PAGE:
Husky History No. 3: Roisin Upton 


Hello all, and welcome back to Husky History, a new column focusing on one accomplished UConn athlete per week. Each article details the athlete’s accolades at UConn, as well as their ability to take their games to the professional level. 

This week’s Husky History focuses on UConn field hockey legend Roisin Upton. Upton, a Limerick, Ireland native, grew up as the youngest of three children, with two older brothers who loved to play sports. Naturally, she followed suit, picking up Gaelic football for her local club Mungret. It wasn’t until her first year at Crescent College Comprehensive (equivalent to 7th grade in the U.S.) that Upton first picked up a field hockey stick, but she quickly fell in love with the game. The budding star played more seriously in her second year at Crescent and played for the Ireland under-16 national team in her third year. 

By the time she reached the end of her Crescent career, Upton had won two Junior Cups and two Senior Cups, some of them as captain of the team. In 2011, Upton was named Junior Irish Player of the Year. It was time to look at colleges, and her mother reached out to a few schools overseas in the U.S. 

“At first I was like, ‘No way, not a chance. I want to be close to my family and friends,’ and it didn’t really appeal to me at the time, but after thinking about it and realizing what was available to me and the opportunity that I had, I warmed to it,” Upton remarked. “I spoke to Duke and the University of Louisville for a while, but I just got a good vibe off Connecticut.” 

Her college decision certainly paid off, as she made an immediate contribution to an already-historic field hockey program. Starting the last 17 games of her freshman season on the back line, Upton helped the Huskies have the third-best defense in the nation in terms of goals against average, with just 1.15 goals allowed per contest.  

Upton’s jump in her sophomore campaign was quite a significant one, as she went from a solid contributor to collegiate superstar, netting herself 40 points —12 of which came from goals, on the season. For her efforts, Upton earned herself All-Big East First Team honors, as well as being named to the All-American Second Team. The true payoff for Upton that year was helping her team win the program’s third national championship, where she was named to the all-tournament team.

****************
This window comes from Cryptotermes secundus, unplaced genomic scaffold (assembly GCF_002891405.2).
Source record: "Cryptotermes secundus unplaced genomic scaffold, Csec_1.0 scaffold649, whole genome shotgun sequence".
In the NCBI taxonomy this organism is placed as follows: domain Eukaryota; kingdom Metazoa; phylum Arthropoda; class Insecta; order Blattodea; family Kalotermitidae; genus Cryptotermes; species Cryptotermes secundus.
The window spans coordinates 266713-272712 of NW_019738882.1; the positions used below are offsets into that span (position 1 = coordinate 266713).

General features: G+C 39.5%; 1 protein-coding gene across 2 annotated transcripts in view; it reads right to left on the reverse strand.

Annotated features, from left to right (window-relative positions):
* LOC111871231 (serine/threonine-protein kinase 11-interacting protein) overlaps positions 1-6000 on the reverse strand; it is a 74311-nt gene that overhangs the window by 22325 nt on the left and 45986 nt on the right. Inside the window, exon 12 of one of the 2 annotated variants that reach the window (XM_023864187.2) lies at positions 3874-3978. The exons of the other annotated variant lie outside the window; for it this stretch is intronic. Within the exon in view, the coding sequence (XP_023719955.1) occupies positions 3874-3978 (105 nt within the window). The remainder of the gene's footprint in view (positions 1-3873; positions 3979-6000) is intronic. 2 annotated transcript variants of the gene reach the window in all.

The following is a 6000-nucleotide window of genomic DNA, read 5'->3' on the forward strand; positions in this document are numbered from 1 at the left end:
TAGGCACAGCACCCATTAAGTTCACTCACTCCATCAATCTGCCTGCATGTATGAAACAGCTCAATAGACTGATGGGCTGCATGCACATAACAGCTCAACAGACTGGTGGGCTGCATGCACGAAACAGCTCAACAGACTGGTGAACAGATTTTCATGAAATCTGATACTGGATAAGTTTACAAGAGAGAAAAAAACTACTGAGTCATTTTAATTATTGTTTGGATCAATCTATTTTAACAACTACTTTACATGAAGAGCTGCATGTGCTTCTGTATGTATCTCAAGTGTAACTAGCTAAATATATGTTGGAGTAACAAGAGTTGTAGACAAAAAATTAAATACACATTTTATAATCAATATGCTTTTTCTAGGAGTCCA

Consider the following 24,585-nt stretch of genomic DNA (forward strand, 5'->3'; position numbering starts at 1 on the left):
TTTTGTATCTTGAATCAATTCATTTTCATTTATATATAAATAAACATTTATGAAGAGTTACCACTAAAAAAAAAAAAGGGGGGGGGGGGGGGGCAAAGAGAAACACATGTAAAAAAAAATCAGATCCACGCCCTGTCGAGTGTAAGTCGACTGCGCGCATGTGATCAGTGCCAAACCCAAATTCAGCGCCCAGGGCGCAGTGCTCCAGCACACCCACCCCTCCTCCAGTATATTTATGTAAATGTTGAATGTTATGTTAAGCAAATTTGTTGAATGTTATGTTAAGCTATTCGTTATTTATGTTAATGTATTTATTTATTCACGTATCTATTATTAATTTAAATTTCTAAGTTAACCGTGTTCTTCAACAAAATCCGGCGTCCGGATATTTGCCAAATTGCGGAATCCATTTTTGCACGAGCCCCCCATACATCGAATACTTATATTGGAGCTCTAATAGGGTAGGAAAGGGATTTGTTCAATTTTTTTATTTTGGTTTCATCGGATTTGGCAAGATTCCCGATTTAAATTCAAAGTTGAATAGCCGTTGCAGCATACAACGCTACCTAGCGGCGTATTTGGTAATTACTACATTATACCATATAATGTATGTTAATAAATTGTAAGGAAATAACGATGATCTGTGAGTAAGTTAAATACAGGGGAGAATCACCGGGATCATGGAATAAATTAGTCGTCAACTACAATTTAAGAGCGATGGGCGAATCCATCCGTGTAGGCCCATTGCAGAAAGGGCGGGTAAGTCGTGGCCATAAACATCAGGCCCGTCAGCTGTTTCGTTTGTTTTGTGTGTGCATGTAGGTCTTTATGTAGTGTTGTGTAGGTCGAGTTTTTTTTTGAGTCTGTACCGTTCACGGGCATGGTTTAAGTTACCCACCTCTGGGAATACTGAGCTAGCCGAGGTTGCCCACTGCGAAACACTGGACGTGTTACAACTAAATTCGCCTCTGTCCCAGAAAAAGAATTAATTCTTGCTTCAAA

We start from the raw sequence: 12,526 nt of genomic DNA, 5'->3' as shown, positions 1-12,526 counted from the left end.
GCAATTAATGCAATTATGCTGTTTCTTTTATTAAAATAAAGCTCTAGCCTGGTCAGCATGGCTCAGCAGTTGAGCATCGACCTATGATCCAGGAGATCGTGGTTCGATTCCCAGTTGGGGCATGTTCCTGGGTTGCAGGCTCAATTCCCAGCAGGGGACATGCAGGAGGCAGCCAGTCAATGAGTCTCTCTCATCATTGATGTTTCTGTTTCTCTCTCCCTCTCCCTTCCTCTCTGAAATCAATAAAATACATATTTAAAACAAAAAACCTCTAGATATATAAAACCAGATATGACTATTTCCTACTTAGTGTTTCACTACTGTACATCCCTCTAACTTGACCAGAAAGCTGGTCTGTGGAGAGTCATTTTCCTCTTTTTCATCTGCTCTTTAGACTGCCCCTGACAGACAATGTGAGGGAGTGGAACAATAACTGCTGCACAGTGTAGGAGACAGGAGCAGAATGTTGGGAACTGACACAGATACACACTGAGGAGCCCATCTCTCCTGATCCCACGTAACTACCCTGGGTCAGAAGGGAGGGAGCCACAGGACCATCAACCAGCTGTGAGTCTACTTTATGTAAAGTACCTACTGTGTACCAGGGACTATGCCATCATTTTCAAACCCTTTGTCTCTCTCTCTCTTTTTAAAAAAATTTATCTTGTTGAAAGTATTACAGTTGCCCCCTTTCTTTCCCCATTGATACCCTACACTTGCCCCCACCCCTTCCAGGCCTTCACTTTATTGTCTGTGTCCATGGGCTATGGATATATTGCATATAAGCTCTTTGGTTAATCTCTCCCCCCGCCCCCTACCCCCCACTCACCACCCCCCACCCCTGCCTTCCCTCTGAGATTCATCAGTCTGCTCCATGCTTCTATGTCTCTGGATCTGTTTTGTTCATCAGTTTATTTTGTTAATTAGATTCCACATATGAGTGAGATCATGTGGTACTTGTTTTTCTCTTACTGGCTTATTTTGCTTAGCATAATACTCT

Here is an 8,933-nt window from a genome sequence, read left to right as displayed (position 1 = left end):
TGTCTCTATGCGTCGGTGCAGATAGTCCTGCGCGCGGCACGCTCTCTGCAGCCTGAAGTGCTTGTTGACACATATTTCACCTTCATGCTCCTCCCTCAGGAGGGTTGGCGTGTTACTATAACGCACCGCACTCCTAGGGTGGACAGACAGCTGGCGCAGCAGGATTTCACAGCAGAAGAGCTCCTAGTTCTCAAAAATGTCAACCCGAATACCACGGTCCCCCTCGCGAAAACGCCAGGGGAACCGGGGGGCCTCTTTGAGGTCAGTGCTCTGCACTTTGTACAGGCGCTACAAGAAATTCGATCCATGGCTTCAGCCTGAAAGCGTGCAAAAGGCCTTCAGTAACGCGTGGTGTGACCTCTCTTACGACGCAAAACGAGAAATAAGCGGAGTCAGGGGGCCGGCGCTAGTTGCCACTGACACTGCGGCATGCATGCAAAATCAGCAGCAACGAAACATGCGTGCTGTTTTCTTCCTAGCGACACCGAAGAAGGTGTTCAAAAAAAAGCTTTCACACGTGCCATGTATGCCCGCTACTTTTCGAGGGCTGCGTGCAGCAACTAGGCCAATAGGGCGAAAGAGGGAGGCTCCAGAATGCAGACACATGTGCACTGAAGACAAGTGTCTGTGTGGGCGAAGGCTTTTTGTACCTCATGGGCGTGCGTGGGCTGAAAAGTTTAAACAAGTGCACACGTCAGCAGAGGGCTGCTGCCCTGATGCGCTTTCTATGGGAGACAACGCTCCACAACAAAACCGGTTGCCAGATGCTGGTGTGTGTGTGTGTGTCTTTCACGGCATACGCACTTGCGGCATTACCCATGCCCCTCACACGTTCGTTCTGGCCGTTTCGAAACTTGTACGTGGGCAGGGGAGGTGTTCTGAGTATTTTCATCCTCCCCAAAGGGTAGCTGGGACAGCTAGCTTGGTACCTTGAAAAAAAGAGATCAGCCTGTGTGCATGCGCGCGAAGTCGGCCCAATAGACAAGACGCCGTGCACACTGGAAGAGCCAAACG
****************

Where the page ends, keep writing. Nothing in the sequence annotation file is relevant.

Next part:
Her junior year in Storrs was just as magical. While the 2013 national champions most notably defended their title, Upton continued to earn personal awards, this time around as a team captain – typically rare amongst juniors in the program. She was named the ECAC and Big East Defensive Player of the Year and found herself a spot on the All-Big East and All-American First Teams, among plenty of other national honors.  

Upton’s senior year started out fantastic, with the Huskies starting out 22-0 on the season, but the team just fell short in the national title game to Syracuse by a score of 3-1. Despite UConn missing out on their third consecutive title opportunity, Upton — complete with another year’s worth of All-Big East and All-American awards — kept her head up high. 

“For me, coming over [to the U.S.], and with the way the rules work you only get four years of eligibility, so to win two national titles … really makes me think how fortunate I am,” said Upton after the conclusion of her junior year. 

After her collegiate career, despite graduating with a B.A. in psychology, field hockey was and still is far from over for Upton, who went to play for the Cork Harlequins in the Women’s Irish Hockey League. In her short time there, she helped the team become runners up in the Irish Senior Cup, the league’s regular season title and the EY Champions Trophy. 

In 2018, Upton went back to her roots, rejoining one of her other former squads in Catholic Institute, as they became founding members of the second division of the Women’s Irish Hockey League. 

Besides the hiatus of being overseas at college, Upton has been prominent in international play for Ireland, earning 89 appearances for her country. She has totaled 17 goals as a midfielder and was a key piece of Ireland’s silver medal run in the 2018 Women’s Hockey World Cup. In the 2020 Olympic Games, Upton and the team placed 10th. As the 2022 Women’s Hockey World Cup set for July is fast approaching, the 28-year-old will look to help the Emerald Isle improve upon their past successes. 

“Obviously to play for the senior women is the dream. I love Ireland, and love representing the country,” Upton said back in 2015. She’ll continue that dream in July, still playing the game that she loves.  

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